Secondary Logo

Journal Logo

Institutional members access full text with Ovid®

Estimating Tibial Stress throughout the Duration of a Treadmill Run

Rice, Hannah1,2; Weir, Gillian2; Trudeau, Matthieu B.3; Meardon, Stacey4; Derrick, Timothy5; Hamill, Joseph2

Medicine & Science in Sports & Exercise: May 14, 2019 - Volume Publish Ahead of Print - Issue - p
doi: 10.1249/MSS.0000000000002039
Original Investigation: PDF Only

Introduction Stress fractures of the tibia are a problematic injury amongst runners of all levels. Quantifying tibial stress using a modelling approach provides an alternative to invasive assessments that may be used to detect changes in tibial stress during running. This study aimed to assess the repeatability of a tibial stress model and to use this model to quantify changes in tibial stress that occur throughout the course of a 40-minute prolonged treadmill run.

Methods Synchronised force and kinematic data were collected during prolonged treadmill running from fourteen recreational male rearfoot runners on two separate occasions. During each session, participants ran at their preferred speed for two consecutive 20-minute runs, separated by a 2-minute pause. The tibia was modelled as a hollow ellipse and bending moments and stresses at the distal 1/3 of the tibia were estimated using beam theory combined with inverse dynamics and musculoskeletal modelling.

Results Intraclass correlation coefficients indicated good-to-excellent repeatability for peak stress values between sessions. Peak anterior and posterior stresses increased following 20 minutes of prolonged treadmill running and were 15% and 12% greater respectively after 40 minutes of running compared with the start of the run.

Conclusion The hollow elliptical tibial model presented is a repeatable tool that can be utilised to assess within-participant changes in peak tibial stress during running. The increased stresses observed during a prolonged treadmill run may have implications for the development of tibial stress fracture.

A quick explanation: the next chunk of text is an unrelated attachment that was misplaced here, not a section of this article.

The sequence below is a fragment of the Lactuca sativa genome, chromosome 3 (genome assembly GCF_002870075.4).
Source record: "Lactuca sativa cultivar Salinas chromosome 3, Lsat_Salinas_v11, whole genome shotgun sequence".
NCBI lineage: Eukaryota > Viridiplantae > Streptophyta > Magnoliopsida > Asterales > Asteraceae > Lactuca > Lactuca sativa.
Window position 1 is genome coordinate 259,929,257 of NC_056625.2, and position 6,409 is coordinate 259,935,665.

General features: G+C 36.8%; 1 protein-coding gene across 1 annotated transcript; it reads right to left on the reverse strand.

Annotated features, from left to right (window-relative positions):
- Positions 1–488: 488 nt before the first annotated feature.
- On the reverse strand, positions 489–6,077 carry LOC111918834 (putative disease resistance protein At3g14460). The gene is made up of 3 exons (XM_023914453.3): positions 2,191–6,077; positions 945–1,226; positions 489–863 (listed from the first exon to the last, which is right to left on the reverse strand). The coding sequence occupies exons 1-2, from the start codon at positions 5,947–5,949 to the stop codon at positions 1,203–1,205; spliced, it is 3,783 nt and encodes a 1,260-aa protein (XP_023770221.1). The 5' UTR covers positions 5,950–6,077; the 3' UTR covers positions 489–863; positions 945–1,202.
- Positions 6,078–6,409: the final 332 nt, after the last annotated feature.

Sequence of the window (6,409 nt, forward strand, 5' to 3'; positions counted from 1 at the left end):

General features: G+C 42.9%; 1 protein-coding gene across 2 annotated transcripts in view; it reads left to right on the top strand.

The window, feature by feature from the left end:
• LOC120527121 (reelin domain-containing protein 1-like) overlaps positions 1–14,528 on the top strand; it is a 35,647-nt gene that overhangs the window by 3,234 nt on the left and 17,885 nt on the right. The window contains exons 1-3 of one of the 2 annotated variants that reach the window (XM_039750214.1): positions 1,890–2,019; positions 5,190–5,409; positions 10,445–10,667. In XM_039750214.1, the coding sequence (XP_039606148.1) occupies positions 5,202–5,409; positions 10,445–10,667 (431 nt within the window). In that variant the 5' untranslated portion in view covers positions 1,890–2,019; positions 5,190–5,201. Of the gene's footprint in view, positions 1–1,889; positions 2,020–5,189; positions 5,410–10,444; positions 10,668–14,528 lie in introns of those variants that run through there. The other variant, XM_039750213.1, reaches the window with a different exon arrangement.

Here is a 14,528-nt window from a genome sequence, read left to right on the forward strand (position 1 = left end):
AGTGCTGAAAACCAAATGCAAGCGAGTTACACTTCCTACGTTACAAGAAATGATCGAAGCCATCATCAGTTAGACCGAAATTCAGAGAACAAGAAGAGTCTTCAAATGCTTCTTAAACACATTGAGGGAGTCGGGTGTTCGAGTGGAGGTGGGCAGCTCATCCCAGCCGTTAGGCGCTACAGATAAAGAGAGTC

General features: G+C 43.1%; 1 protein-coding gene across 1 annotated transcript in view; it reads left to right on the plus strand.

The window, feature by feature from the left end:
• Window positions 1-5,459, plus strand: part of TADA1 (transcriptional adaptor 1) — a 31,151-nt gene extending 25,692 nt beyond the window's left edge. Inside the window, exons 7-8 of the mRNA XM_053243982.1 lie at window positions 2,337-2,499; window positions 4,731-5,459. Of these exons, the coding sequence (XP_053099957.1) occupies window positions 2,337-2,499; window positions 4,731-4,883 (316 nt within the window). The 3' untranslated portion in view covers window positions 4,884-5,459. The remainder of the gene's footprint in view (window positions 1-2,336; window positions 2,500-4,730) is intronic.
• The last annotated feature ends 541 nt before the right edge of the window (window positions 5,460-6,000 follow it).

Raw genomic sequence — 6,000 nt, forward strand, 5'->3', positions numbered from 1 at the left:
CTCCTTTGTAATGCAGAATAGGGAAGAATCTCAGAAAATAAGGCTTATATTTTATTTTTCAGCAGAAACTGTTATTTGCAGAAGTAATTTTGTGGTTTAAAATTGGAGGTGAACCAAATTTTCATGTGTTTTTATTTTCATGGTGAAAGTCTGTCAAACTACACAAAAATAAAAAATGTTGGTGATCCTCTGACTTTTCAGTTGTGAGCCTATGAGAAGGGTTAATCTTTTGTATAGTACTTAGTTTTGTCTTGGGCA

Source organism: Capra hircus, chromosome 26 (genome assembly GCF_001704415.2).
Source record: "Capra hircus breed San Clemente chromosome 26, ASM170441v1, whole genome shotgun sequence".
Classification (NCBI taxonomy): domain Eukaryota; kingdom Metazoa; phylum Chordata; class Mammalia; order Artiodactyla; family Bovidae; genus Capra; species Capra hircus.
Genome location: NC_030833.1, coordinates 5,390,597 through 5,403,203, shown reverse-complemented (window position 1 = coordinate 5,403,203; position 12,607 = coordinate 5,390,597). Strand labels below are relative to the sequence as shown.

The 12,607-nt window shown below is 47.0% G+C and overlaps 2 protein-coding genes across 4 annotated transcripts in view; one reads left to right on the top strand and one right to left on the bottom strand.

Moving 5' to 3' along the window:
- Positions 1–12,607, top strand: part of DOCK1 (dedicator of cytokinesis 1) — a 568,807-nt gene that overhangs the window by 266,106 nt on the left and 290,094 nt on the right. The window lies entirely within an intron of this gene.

1Sport and Health Sciences, University of Exeter, Exeter, United Kingdom

2Biomechanics Laboratory, University of Massachusetts, Amherst, MA

3Human Performance Laboratory, Brooks Running Company, Seattle, WA

4Department of Physical Therapy, East Carolina University, NC

5Department of Kinesiology, Iowa State University, IA

Corresponding author: Hannah Rice, PhD, Sport and Health Sciences, Richards Building, St Luke’s Campus, Heavitree Road, Exeter, EX1 2LU, UK,

This research was supported by Brooks Running Company, Seattle, WA, USA. The authors declare no conflicts of interest. The results of the study are presented clearly, honestly, and without fabrication, falsification, or inappropriate data manipulation. The results of the present study do not constitute endorsement by ACSM.

Accepted for Publication: 8 May 2019

© 2019 American College of Sports Medicine